Q. You did these elegant pieces blending history and culture with your first-person experience. Could you have done them for other magazines?

    A. Most didn't give you the free rein or the time. Even Geographic now is getting a little tight. Most magazines are after the frosting, but they don't really care about the cake At Geographic, if you had to have a helicopter or arrange an army or paint a whole factory green, they'd back you up on it.

    Q. I've heard you had some hellacious expense accounts.

    A. I never thought of myself as living it up on expense accounts, especially when you're camped at an Iranian truck stop or someplace like that. But the truth is, getting around does cost money Lynn and I made a three-day climb once and we made arrangements with a Brit helicopter to get out. Our three-day walk-up was a four-minute ride back in the helicopter.

    Q. Somebody must have jumped out of their chair when you bought the airplane. What kind was it?

    A. A 185 Cessna. On floats. Hell of a nice plane. I flew it back from Alaska right up the West River and tied it up to the dock for a month or so.

    There was a great deal of camaraderie at Geographic, with guys trying to outdo each other, out-amaze one another. Basically, it was a sound idea. I'm just glad I didn't wreck the thing. That could have diminished my argument. They sold it to the Fish and Wildlife Service and it flew back to Alaska.

    Q. You have spent a lot of time in Iraq, where we may be on the verge of dropping bombs. Are you troubled by this prospect?

    A. Greatly. For us, it's a national embarrassment. But for those people, it's pain and suffering. People are not going to die in cute ways, like in the movies. If they're lucky, they'll be vaporized by the smart bombs. There will be people who lose two legs and an arm and spend the rest of their lives with just a head and a torso with one arm. Some 23-year-old in his fancy outfit and shiny airplane should have to see these people. It would be like somebody taking off from Norfolk and blowing up Shady Side.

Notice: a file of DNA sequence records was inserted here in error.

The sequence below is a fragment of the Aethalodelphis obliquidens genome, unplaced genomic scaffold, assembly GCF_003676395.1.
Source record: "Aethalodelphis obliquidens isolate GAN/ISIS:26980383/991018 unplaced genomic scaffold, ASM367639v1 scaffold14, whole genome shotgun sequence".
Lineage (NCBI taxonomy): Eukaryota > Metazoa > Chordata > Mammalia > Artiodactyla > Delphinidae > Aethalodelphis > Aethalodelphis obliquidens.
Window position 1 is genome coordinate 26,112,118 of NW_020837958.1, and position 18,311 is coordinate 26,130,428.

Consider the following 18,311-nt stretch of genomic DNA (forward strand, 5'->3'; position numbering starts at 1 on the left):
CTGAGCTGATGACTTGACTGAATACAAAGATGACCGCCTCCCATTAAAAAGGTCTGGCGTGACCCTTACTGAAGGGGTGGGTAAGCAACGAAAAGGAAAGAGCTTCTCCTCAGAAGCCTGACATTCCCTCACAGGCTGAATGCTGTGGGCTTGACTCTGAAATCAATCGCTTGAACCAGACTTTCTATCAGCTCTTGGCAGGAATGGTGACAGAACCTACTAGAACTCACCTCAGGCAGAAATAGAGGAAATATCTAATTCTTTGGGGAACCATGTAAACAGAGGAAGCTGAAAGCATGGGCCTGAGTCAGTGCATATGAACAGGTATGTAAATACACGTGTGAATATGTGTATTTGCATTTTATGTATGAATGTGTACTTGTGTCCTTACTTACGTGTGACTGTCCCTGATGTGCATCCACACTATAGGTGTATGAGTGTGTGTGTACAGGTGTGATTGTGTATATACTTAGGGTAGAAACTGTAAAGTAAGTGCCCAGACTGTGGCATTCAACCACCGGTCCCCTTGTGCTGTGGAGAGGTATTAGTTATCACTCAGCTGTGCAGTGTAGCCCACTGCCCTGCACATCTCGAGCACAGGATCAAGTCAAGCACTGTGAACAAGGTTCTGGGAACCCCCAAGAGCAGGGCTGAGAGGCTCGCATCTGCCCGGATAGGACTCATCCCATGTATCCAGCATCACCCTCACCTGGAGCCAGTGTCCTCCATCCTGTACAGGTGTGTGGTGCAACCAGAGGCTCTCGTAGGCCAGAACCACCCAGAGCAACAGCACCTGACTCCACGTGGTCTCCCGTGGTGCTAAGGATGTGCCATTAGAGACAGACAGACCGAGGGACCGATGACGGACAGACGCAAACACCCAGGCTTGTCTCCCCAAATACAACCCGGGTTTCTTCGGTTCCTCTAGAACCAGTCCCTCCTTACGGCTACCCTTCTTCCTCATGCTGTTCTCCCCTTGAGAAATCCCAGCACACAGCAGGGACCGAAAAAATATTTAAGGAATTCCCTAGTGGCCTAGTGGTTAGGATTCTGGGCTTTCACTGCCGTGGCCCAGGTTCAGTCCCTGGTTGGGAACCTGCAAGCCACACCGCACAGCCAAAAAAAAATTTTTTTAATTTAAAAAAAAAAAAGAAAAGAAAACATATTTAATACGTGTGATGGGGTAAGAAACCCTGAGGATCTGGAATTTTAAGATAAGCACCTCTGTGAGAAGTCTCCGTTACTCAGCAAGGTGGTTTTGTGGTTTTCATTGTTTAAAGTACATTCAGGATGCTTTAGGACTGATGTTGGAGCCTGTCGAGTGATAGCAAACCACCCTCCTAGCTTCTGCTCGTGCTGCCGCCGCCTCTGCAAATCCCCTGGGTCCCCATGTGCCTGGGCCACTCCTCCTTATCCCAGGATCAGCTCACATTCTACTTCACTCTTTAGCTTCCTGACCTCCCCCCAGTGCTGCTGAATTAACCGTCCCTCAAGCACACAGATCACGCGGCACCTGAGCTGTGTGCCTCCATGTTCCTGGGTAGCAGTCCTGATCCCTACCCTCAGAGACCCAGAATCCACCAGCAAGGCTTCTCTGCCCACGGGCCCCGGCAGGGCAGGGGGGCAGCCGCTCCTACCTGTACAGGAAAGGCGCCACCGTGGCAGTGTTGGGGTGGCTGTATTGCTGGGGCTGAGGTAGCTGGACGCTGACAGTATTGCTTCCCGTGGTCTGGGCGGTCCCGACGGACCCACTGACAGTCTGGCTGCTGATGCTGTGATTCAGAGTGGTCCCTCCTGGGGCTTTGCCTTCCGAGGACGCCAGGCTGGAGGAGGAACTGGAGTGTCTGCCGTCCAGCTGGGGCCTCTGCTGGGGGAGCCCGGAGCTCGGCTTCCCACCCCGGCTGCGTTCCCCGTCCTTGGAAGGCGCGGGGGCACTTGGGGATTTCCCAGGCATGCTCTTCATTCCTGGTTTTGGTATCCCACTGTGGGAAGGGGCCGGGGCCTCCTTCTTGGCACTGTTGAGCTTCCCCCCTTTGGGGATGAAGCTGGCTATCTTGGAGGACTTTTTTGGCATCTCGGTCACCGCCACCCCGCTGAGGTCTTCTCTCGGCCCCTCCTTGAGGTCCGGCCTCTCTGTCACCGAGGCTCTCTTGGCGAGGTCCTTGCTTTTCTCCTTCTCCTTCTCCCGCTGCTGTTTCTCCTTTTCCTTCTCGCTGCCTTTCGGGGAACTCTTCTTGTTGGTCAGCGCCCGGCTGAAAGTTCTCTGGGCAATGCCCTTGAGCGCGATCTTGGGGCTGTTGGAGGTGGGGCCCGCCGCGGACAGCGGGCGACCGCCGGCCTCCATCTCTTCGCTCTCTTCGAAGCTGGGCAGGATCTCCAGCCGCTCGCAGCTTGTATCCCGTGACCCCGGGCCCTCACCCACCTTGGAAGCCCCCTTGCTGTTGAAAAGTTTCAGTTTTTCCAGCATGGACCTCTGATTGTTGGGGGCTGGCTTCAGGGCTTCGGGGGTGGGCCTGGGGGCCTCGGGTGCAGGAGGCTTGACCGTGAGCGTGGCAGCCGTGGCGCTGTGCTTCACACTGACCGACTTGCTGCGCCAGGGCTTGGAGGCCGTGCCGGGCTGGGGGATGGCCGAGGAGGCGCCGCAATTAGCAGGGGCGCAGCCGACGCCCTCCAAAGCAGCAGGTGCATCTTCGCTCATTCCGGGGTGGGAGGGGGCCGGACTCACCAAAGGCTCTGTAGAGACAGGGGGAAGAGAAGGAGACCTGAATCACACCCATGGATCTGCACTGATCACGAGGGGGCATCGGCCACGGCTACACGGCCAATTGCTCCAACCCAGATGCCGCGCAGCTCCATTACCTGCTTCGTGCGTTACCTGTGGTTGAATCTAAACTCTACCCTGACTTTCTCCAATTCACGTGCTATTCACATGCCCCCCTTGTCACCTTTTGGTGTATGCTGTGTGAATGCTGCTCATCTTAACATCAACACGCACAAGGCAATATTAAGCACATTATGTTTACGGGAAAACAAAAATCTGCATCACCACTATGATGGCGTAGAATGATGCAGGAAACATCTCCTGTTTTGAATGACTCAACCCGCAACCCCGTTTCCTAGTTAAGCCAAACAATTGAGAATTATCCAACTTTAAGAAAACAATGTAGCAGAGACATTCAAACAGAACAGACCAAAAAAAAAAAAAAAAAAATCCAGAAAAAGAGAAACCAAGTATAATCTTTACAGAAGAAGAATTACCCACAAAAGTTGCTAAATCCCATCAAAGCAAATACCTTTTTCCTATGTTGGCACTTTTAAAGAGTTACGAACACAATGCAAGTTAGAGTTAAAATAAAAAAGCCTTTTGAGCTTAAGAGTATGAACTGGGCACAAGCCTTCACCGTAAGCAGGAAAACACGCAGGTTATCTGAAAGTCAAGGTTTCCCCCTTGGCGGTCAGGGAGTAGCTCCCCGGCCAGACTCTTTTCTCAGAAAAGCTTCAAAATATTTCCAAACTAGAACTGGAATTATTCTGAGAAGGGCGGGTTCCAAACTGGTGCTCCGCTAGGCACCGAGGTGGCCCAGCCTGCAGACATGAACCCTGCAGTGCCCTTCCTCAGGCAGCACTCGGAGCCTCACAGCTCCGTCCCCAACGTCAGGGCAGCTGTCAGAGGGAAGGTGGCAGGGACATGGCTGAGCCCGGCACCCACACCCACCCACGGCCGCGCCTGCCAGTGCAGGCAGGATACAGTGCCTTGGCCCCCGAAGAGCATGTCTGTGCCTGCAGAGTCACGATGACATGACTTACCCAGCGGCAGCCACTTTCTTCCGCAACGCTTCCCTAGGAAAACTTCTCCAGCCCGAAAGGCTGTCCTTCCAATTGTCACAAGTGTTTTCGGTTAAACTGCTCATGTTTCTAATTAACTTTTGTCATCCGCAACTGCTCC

Q. Now that you've been everywhere, how does the Chesapeake Bay stack up?

    A. There were some lovely places. There are corners of France that are very lovely places. And Spain; I love the heartland, not the coastal areas. Here, it's a peaceful setting. It's so quiet. It's a natural place. [Culturally] we've lost so much; everything we touch either is asphalt or Formica. We seem to have this national tendency toward psychotic behavior.

    Here, there's a great deal of communing with nature. And the water is a symbol of peace, although it gets a little busy out there. Chesapeake Bay really is a highway to the world; I could put a few cans of beans on my boat and there's nothing between me and Australia but a couple of days.

    Part of travel is dreaming about it. Then when you get back, you re-dream it. The world is a stimulating place and there are a lot of lessons to be learned, especially when you step outside your culture. There's a Persian proverb that says when you learn another culture, you've got another personality. You become somebody different.

    Very interesting and inspiring!!!


      Thanks, Moona.


        That is a very interesting article about Thomas Abercrombie. Thank you for sharing Nadia.